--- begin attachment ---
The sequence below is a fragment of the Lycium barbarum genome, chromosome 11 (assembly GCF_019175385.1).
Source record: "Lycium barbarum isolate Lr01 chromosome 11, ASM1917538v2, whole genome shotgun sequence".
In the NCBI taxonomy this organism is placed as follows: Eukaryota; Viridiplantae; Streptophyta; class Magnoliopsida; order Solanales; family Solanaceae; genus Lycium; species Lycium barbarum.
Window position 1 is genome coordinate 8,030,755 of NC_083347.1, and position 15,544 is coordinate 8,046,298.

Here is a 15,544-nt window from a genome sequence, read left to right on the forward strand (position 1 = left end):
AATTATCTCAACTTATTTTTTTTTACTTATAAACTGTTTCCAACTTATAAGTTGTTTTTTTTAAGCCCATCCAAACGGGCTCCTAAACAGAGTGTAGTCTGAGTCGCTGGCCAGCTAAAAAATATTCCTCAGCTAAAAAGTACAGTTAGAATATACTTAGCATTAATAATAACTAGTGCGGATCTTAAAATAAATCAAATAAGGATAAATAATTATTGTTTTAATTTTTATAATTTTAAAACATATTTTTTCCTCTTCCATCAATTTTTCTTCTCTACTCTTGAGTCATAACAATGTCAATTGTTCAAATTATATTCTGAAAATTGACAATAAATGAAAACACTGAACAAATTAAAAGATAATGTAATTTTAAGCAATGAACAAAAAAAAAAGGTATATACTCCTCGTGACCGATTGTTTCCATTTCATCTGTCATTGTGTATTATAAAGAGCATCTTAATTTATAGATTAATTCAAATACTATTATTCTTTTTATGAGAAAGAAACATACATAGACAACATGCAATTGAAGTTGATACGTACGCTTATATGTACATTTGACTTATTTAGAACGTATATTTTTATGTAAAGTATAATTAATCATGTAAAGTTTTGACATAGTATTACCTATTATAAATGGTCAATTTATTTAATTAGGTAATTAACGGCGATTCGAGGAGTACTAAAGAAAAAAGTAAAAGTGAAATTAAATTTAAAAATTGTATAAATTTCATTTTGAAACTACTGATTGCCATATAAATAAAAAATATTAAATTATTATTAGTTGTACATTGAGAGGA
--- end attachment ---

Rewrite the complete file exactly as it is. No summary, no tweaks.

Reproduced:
The sequence below is a fragment of the Lycium barbarum genome, chromosome 11 (assembly GCF_019175385.1).
Source record: "Lycium barbarum isolate Lr01 chromosome 11, ASM1917538v2, whole genome shotgun sequence".
In the NCBI taxonomy this organism is placed as follows: Eukaryota; Viridiplantae; Streptophyta; class Magnoliopsida; order Solanales; family Solanaceae; genus Lycium; species Lycium barbarum.
Window position 1 is genome coordinate 8,030,755 of NC_083347.1, and position 15,544 is coordinate 8,046,298.

Here is a 15,544-nt window from a genome sequence, read left to right on the forward strand (position 1 = left end):
AATTATCTCAACTTATTTTTTTTTACTTATAAACTGTTTCCAACTTATAAGTTGTTTTTTTTAAGCCCATCCAAACGGGCTCCTAAACAGAGTGTAGTCTGAGTCGCTGGCCAGCTAAAAAATATTCCTCAGCTAAAAAGTACAGTTAGAATATACTTAGCATTAATAATAACTAGTGCGGATCTTAAAATAAATCAAATAAGGATAAATAATTATTGTTTTAATTTTTATAATTTTAAAACATATTTTTTCCTCTTCCATCAATTTTTCTTCTCTACTCTTGAGTCATAACAATGTCAATTGTTCAAATTATATTCTGAAAATTGACAATAAATGAAAACACTGAACAAATTAAAAGATAATGTAATTTTAAGCAATGAACAAAAAAAAAAGGTATATACTCCTCGTGACCGATTGTTTCCATTTCATCTGTCATTGTGTATTATAAAGAGCATCTTAATTTATAGATTAATTCAAATACTATTATTCTTTTTATGAGAAAGAAACATACATAGACAACATGCAATTGAAGTTGATACGTACGCTTATATGTACATTTGACTTATTTAGAACGTATATTTTTATGTAAAGTATAATTAATCATGTAAAGTTTTGACATAGTATTACCTATTATAAATGGTCAATTTATTTAATTAGGTAATTAACGGCGATTCGAGGAGTACTAAAGAAAAAAGTAAAAGTGAAATTAAATTTAAAAATTGTATAAATTTCATTTTGAAACTACTGATTGCCATATAAATAAAAAATATTAAATTATTATTAGTTGTACATTGAGAGGA